Our Aims and Objectives

We are the UK association for all those who research, study and teach global development issues

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What is Development Studies

What is development studies and decolonising development.

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Our Members

We have around 1,000 members, made up of individuals and around 40 institutions

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Find out about our constitution, how we are run and meet our Council

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Meet our Council members and other staff who support the running of DSA

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The DSA Conference is an annual event which brings together the development studies community

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Our conference this year is themed "Social justice and development in a polarising world"

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Past Conferences

Find out about our previous conferences

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Study Groups

Our Study Groups offer a chance to connect with others who share your areas of interest

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Students and ECRs

Students and early career researchers are an important part of our community

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Our book series with OUP and our relationship with other publishers

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North-South Research

A series of workshops exploring North-South interdisciplinary research with key messages and reports

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Membership Directory

Find out who our members are, where they are based and the issues they work on

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Update on the DSA Race Audit

Our vision is for the DSA to be a vibrant, dynamic organisation that provides a community to anybody working on development issues. As part of this vision, we are undertaking a race audit of development studies within the UK. The aim is to arrive at a fuller understanding of one aspect of equality, inclusion and diversity within UK development studies, with the intention of extending this in future to other dimensions of diversity. Heads of development studies centres within the DSA have expressed support and enthusiasm for this initiative.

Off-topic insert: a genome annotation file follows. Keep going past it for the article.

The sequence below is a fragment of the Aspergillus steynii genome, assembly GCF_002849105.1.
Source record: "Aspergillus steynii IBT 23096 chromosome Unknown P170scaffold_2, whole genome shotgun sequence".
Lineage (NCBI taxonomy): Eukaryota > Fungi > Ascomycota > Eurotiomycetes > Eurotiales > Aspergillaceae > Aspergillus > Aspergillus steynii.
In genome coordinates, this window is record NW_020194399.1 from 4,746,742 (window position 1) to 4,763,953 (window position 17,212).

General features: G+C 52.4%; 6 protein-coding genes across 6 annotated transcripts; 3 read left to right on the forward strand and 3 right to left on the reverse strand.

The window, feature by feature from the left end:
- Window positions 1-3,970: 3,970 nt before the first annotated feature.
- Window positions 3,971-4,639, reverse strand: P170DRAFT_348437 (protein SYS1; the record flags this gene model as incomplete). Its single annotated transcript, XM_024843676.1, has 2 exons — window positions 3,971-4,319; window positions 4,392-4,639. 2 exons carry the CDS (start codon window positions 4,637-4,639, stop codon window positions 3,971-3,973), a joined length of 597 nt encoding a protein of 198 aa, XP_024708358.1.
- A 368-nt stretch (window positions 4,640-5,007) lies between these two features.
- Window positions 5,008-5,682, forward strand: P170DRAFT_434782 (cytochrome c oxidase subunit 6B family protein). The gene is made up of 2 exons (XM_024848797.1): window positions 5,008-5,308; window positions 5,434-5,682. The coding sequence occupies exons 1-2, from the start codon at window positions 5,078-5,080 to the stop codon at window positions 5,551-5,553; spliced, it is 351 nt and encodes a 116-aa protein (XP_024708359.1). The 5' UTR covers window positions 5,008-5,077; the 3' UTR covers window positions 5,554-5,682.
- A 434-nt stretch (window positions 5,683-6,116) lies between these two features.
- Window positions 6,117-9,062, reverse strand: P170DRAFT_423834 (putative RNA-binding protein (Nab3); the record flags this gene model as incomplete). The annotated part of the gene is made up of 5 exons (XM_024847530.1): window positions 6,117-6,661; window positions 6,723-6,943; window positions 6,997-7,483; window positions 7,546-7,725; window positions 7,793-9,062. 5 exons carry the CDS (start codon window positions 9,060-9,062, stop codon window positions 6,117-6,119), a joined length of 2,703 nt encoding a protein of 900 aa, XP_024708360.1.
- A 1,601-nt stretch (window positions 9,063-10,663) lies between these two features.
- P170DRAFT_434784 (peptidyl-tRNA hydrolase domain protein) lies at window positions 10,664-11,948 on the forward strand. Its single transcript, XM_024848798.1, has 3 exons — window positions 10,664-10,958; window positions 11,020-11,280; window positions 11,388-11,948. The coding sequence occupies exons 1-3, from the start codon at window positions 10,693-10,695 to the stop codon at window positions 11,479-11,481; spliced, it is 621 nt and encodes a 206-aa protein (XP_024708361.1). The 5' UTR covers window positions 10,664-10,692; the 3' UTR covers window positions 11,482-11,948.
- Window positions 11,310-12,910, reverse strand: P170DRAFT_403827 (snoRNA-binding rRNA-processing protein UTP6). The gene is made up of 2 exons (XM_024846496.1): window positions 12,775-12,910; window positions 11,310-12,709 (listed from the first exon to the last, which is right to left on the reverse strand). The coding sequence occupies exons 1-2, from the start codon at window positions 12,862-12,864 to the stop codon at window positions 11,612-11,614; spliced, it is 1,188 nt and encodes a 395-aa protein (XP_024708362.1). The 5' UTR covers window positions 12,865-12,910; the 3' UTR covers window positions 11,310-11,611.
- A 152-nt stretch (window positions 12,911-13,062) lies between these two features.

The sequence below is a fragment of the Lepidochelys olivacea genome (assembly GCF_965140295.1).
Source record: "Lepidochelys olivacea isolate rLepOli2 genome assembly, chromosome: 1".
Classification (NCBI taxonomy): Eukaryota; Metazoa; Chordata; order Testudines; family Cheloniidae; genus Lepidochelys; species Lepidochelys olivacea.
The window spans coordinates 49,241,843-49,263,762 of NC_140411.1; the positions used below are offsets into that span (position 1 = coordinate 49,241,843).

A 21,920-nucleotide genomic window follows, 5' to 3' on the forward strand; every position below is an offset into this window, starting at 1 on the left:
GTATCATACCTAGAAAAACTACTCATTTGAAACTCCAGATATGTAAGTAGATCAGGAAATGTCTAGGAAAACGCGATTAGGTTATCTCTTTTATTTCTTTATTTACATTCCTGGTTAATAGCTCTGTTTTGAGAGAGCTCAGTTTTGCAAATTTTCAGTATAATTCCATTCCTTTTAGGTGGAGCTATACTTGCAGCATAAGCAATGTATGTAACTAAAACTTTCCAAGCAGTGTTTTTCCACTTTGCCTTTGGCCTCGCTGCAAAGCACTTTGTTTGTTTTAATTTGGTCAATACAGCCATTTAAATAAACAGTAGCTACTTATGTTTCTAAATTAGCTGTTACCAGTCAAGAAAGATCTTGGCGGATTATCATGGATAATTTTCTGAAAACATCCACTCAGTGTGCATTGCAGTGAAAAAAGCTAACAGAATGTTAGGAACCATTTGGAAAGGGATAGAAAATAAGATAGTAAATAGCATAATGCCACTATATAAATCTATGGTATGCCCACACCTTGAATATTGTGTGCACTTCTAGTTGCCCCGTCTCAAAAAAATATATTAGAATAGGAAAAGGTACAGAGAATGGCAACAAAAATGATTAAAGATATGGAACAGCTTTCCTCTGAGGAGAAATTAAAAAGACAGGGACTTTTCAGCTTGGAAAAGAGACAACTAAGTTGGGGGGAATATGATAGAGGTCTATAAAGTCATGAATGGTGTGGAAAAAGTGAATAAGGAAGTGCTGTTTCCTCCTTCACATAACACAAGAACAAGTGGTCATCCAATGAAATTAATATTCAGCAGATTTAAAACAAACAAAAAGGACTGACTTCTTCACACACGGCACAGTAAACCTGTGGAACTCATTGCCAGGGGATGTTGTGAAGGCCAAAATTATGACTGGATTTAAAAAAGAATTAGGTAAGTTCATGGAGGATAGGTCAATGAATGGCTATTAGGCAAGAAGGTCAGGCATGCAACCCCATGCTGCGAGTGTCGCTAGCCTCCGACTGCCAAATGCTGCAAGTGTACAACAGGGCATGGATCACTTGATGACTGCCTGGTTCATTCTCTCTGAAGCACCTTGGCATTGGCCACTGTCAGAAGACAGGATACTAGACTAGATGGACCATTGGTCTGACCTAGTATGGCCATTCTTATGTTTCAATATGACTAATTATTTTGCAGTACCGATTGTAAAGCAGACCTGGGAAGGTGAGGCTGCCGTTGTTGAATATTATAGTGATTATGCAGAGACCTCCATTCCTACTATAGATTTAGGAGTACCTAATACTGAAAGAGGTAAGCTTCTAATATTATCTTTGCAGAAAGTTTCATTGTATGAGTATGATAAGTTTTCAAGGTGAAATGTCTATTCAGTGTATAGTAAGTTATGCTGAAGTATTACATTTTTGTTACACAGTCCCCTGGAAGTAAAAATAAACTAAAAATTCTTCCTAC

Work on this began early in 2023 with attempts to identify the domain of development studies – who teaches it, which institutions conduct research on it, and so on. As most of you will be aware, this is not an easy task, given how diffuse the sector is within HE institutions, but also outside. The academic development studies community in the UK is spread across a range of disciplines, departments and centres, making collection of information challenging. HESA, the Higher Education Statistics Agency, which was the official agency for the collection, analysis and dissemination of quantitative information about higher education in the United Kingdom, does not hold this information for the Development Studies sector itself. Freedom of Information requests have also been unsuccessful in getting this information.

As a first step, therefore, we will be conducting this analysis only on our institutional members. We have already piloted a survey with three institutional members and hope that this will prove the most effective way of collecting the information required. We would be very grateful for continued support of our members in disseminating these surveys and helping us to collect the information that is required for this audit. In addition to this quantitative survey, we will also be undertaking a multi-layered qualitative study of a few case studies that will help us to consider the experiences of staff working and progressing within the Development Studies sector in the UK.

One of the major aims behind the project is to have a well-informed layout of racial dynamics at play within the development studies institutions. The project is also aimed to help us come up with a set of good practices that could relate to relevant institutions at large.